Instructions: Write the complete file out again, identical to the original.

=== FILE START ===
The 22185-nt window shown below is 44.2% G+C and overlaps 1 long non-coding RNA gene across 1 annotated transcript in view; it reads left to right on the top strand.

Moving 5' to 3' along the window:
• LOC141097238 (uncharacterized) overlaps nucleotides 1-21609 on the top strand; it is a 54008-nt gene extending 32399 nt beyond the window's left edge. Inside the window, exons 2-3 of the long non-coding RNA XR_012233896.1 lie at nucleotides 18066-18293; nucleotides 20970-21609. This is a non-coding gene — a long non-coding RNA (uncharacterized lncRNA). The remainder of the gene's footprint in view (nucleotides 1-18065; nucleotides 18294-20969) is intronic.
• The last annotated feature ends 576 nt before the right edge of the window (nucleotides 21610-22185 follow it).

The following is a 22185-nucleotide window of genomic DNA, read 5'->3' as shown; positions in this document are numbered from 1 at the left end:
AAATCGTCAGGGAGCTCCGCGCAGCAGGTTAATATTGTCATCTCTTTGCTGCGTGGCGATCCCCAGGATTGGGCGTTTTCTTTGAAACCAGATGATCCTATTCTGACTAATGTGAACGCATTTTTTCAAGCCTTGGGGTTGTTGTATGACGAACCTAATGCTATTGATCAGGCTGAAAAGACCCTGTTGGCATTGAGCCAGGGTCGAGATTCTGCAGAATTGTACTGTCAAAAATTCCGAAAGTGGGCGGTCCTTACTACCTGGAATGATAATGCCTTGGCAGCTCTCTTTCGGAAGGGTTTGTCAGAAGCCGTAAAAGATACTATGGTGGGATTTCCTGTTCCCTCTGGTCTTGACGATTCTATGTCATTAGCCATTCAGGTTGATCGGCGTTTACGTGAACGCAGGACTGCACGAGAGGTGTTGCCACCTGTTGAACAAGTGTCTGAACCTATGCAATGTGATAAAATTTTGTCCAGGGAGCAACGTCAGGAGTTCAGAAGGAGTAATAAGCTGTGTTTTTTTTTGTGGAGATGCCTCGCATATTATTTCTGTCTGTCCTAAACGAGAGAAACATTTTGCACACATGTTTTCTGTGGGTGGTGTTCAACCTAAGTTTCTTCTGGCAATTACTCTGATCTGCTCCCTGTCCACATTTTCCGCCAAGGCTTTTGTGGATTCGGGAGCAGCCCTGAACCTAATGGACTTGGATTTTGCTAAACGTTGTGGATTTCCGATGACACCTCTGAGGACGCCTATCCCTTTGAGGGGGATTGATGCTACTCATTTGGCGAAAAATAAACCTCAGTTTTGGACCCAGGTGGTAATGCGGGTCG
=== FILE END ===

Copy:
The 22185-nt window shown below is 44.2% G+C and overlaps 1 long non-coding RNA gene across 1 annotated transcript in view; it reads left to right on the top strand.

Moving 5' to 3' along the window:
• LOC141097238 (uncharacterized) overlaps nucleotides 1-21609 on the top strand; it is a 54008-nt gene extending 32399 nt beyond the window's left edge. Inside the window, exons 2-3 of the long non-coding RNA XR_012233896.1 lie at nucleotides 18066-18293; nucleotides 20970-21609. This is a non-coding gene — a long non-coding RNA (uncharacterized lncRNA). The remainder of the gene's footprint in view (nucleotides 1-18065; nucleotides 18294-20969) is intronic.
• The last annotated feature ends 576 nt before the right edge of the window (nucleotides 21610-22185 follow it).

The following is a 22185-nucleotide window of genomic DNA, read 5'->3' as shown; positions in this document are numbered from 1 at the left end:
AAATCGTCAGGGAGCTCCGCGCAGCAGGTTAATATTGTCATCTCTTTGCTGCGTGGCGATCCCCAGGATTGGGCGTTTTCTTTGAAACCAGATGATCCTATTCTGACTAATGTGAACGCATTTTTTCAAGCCTTGGGGTTGTTGTATGACGAACCTAATGCTATTGATCAGGCTGAAAAGACCCTGTTGGCATTGAGCCAGGGTCGAGATTCTGCAGAATTGTACTGTCAAAAATTCCGAAAGTGGGCGGTCCTTACTACCTGGAATGATAATGCCTTGGCAGCTCTCTTTCGGAAGGGTTTGTCAGAAGCCGTAAAAGATACTATGGTGGGATTTCCTGTTCCCTCTGGTCTTGACGATTCTATGTCATTAGCCATTCAGGTTGATCGGCGTTTACGTGAACGCAGGACTGCACGAGAGGTGTTGCCACCTGTTGAACAAGTGTCTGAACCTATGCAATGTGATAAAATTTTGTCCAGGGAGCAACGTCAGGAGTTCAGAAGGAGTAATAAGCTGTGTTTTTTTTTGTGGAGATGCCTCGCATATTATTTCTGTCTGTCCTAAACGAGAGAAACATTTTGCACACATGTTTTCTGTGGGTGGTGTTCAACCTAAGTTTCTTCTGGCAATTACTCTGATCTGCTCCCTGTCCACATTTTCCGCCAAGGCTTTTGTGGATTCGGGAGCAGCCCTGAACCTAATGGACTTGGATTTTGCTAAACGTTGTGGATTTCCGATGACACCTCTGAGGACGCCTATCCCTTTGAGGGGGATTGATGCTACTCATTTGGCGAAAAATAAACCTCAGTTTTGGACCCAGGTGGTAATGCGGGTCG